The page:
According to a recent Institute of Mental Health study, more than six percent of college students reported seriously considering suicide, with one percent of students reporting a suicide attempt in the previous year.
You’ll meet all kinds of people at Flagler College. We’ve narrowed it down to ten.
I may be a 60-year-old woman in a 20-year-old’s body. I am an avid coffee drinker and almost always in my pajamas by 6 p.m. Sometimes, I read for fun. I never miss my favorite shows on talk radio, and frequently make hot chocolate chip cookies for my sisters just for fun. Seriously, being a grandma is pretty great.
I am all for marriage. I think the idea of two people spending the rest of their lives with one other is not only romantic, but inspirational. But it’s important to make sure that right person is in your life before you make such a big decision.
When I walked onto Flagler Campus the first warm August afternoon I arrived here in St Augustine, I thought that graduation was the farthest possible thing in my future. All I had ahead of me were the friends and memories I would make to last a lifetime.
For Alexandra Evans graduating from Flagler College meant celebrating with friends and family and reflecting on the past four years — it also meant dealing with $39,000 in student loans.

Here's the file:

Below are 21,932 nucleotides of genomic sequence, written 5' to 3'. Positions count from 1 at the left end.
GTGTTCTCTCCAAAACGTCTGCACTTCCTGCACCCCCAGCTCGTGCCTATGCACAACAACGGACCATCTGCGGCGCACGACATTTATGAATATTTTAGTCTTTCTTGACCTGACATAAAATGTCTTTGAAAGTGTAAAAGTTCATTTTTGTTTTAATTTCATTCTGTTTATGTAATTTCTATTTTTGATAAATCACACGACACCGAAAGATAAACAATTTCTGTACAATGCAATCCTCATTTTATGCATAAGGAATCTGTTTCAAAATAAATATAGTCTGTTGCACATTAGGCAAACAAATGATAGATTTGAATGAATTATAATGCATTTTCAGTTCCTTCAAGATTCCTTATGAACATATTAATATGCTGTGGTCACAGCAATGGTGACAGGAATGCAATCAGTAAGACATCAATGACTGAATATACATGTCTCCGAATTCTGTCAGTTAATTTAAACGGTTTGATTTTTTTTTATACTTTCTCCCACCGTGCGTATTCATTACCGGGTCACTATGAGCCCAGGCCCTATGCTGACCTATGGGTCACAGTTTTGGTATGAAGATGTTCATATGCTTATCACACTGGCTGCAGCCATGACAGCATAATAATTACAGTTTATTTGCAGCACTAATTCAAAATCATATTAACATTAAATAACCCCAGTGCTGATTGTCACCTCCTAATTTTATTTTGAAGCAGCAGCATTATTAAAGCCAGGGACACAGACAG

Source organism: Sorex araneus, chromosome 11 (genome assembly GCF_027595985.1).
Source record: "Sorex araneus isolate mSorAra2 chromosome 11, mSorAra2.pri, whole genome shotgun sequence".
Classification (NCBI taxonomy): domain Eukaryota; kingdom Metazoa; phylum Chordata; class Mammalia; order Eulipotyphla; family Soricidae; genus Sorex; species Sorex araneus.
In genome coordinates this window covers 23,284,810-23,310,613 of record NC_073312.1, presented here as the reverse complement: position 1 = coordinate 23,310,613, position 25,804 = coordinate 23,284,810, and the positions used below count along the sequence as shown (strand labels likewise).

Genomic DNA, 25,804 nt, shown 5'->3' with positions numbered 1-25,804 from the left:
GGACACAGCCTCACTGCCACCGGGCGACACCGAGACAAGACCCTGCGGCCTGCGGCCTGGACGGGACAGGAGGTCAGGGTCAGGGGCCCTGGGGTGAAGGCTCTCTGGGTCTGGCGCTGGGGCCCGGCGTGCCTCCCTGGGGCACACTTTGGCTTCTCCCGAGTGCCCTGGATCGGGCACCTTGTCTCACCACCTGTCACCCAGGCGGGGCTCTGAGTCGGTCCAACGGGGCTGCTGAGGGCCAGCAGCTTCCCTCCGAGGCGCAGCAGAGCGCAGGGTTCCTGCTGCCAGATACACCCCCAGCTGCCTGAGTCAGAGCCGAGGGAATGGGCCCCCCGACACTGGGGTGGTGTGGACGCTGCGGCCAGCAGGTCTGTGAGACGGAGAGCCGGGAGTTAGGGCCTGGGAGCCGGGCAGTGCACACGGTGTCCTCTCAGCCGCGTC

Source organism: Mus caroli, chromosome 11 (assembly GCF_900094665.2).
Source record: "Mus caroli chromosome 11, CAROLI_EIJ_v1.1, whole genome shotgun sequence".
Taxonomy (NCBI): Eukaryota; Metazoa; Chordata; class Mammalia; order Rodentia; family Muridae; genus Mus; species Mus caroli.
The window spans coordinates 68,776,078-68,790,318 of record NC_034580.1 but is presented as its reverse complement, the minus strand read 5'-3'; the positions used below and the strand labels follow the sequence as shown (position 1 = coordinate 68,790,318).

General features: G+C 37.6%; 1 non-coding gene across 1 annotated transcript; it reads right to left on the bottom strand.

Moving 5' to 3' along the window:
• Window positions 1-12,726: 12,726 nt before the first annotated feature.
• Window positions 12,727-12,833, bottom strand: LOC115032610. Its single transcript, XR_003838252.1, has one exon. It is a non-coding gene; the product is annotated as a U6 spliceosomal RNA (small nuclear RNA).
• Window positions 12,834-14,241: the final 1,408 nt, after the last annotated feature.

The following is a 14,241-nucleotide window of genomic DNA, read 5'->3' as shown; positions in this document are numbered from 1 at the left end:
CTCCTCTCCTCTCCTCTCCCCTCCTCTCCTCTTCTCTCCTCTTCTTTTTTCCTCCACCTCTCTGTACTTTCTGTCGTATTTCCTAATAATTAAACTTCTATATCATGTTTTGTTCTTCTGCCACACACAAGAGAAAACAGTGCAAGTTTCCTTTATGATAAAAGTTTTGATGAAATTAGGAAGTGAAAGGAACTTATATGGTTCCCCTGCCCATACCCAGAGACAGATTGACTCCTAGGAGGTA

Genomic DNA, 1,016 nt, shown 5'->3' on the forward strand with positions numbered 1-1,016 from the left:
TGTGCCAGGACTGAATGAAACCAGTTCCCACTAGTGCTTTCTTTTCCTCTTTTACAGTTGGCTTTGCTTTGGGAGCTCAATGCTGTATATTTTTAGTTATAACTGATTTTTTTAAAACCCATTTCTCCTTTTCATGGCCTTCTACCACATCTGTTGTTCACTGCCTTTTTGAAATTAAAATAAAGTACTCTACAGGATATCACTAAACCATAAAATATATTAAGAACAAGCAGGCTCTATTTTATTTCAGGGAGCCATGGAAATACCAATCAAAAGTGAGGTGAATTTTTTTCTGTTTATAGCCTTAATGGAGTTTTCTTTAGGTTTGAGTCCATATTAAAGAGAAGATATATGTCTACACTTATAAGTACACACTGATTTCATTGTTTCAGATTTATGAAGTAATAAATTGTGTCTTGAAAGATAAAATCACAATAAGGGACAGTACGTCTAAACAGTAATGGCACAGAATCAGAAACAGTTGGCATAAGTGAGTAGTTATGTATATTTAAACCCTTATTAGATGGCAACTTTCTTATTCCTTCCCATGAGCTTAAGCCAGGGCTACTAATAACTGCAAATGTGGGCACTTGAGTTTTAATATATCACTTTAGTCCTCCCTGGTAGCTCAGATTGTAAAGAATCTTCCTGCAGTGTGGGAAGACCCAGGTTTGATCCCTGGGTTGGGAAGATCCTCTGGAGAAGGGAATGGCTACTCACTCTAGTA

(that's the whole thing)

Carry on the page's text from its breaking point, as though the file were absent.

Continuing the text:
Alexander McNutt’s home is filled to the brim with paintings, sculptures and art supplies. This fine arts major discusses where he draws his inspiration from, and where he sees himself after graduating from Flagler College.
By Alyssa Menard | email@example.com
My summer job that has been supporting me and allowing me to be a full-time student was lost in the Sequester and I’m not very surprised. My job was determined on a year-to-year budget basis so when cuts are being made, naturally they go from the least important jobs up.
By Hannah Bleau | firstname.lastname@example.org
I’ll never forget the chaos that erupted in my COM 251 class at the beginning of this semester. A girl walked in late and caused a huge scene, telling the teacher off and throwing a trashcan out the classroom door.
By Katy Stang | email@example.com
It was 11 p.m. on a Thursday night and I, a 20 year-old college junior, was sitting in the library sobbing uncontrollably while editing a class project. Now, I know what you are thinking and no, I am not an emotional fool. It was something else. I had hit my metaphorical wall. The wall that appears when you have reached the limit of stress and utter BS that you are drowning in, and boy was I drowning.